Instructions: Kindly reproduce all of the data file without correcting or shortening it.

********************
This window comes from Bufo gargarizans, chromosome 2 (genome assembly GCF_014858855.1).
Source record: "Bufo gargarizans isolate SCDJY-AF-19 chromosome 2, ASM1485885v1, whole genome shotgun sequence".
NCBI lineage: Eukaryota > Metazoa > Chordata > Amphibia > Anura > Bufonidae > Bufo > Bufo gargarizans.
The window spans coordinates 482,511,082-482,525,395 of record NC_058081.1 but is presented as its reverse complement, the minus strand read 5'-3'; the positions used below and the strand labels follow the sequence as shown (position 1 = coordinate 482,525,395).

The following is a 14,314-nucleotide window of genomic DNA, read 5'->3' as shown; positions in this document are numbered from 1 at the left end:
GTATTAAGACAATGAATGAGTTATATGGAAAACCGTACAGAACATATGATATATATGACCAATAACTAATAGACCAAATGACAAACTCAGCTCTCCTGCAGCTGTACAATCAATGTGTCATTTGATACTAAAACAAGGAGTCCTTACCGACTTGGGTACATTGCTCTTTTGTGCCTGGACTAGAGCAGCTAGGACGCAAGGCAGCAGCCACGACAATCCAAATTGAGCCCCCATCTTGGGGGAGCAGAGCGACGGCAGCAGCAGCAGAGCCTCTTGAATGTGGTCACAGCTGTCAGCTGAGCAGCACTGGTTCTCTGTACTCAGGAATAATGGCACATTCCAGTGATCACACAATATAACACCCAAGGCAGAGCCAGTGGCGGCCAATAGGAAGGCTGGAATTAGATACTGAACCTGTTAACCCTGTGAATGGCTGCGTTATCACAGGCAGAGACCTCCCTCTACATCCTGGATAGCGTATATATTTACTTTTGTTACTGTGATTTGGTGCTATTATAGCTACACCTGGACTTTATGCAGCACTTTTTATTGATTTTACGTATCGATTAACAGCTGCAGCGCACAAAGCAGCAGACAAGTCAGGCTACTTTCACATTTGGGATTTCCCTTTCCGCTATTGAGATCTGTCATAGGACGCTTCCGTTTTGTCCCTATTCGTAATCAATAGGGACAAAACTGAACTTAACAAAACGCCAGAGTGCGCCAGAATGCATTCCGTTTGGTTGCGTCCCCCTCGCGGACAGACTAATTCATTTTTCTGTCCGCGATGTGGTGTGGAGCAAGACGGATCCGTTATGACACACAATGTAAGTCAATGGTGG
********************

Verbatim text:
This window comes from Bufo gargarizans, chromosome 2 (genome assembly GCF_014858855.1).
Source record: "Bufo gargarizans isolate SCDJY-AF-19 chromosome 2, ASM1485885v1, whole genome shotgun sequence".
NCBI lineage: Eukaryota > Metazoa > Chordata > Amphibia > Anura > Bufonidae > Bufo > Bufo gargarizans.
The window spans coordinates 482,511,082-482,525,395 of record NC_058081.1 but is presented as its reverse complement, the minus strand read 5'-3'; the positions used below and the strand labels follow the sequence as shown (position 1 = coordinate 482,525,395).

The following is a 14,314-nucleotide window of genomic DNA, read 5'->3' as shown; positions in this document are numbered from 1 at the left end:
GTATTAAGACAATGAATGAGTTATATGGAAAACCGTACAGAACATATGATATATATGACCAATAACTAATAGACCAAATGACAAACTCAGCTCTCCTGCAGCTGTACAATCAATGTGTCATTTGATACTAAAACAAGGAGTCCTTACCGACTTGGGTACATTGCTCTTTTGTGCCTGGACTAGAGCAGCTAGGACGCAAGGCAGCAGCCACGACAATCCAAATTGAGCCCCCATCTTGGGGGAGCAGAGCGACGGCAGCAGCAGCAGAGCCTCTTGAATGTGGTCACAGCTGTCAGCTGAGCAGCACTGGTTCTCTGTACTCAGGAATAATGGCACATTCCAGTGATCACACAATATAACACCCAAGGCAGAGCCAGTGGCGGCCAATAGGAAGGCTGGAATTAGATACTGAACCTGTTAACCCTGTGAATGGCTGCGTTATCACAGGCAGAGACCTCCCTCTACATCCTGGATAGCGTATATATTTACTTTTGTTACTGTGATTTGGTGCTATTATAGCTACACCTGGACTTTATGCAGCACTTTTTATTGATTTTACGTATCGATTAACAGCTGCAGCGCACAAAGCAGCAGACAAGTCAGGCTACTTTCACATTTGGGATTTCCCTTTCCGCTATTGAGATCTGTCATAGGACGCTTCCGTTTTGTCCCTATTCGTAATCAATAGGGACAAAACTGAACTTAACAAAACGCCAGAGTGCGCCAGAATGCATTCCGTTTGGTTGCGTCCCCCTCGCGGACAGACTAATTCATTTTTCTGTCCGCGATGTGGTGTGGAGCAAGACGGATCCGTTATGACACACAATGTAAGTCAATGGTGG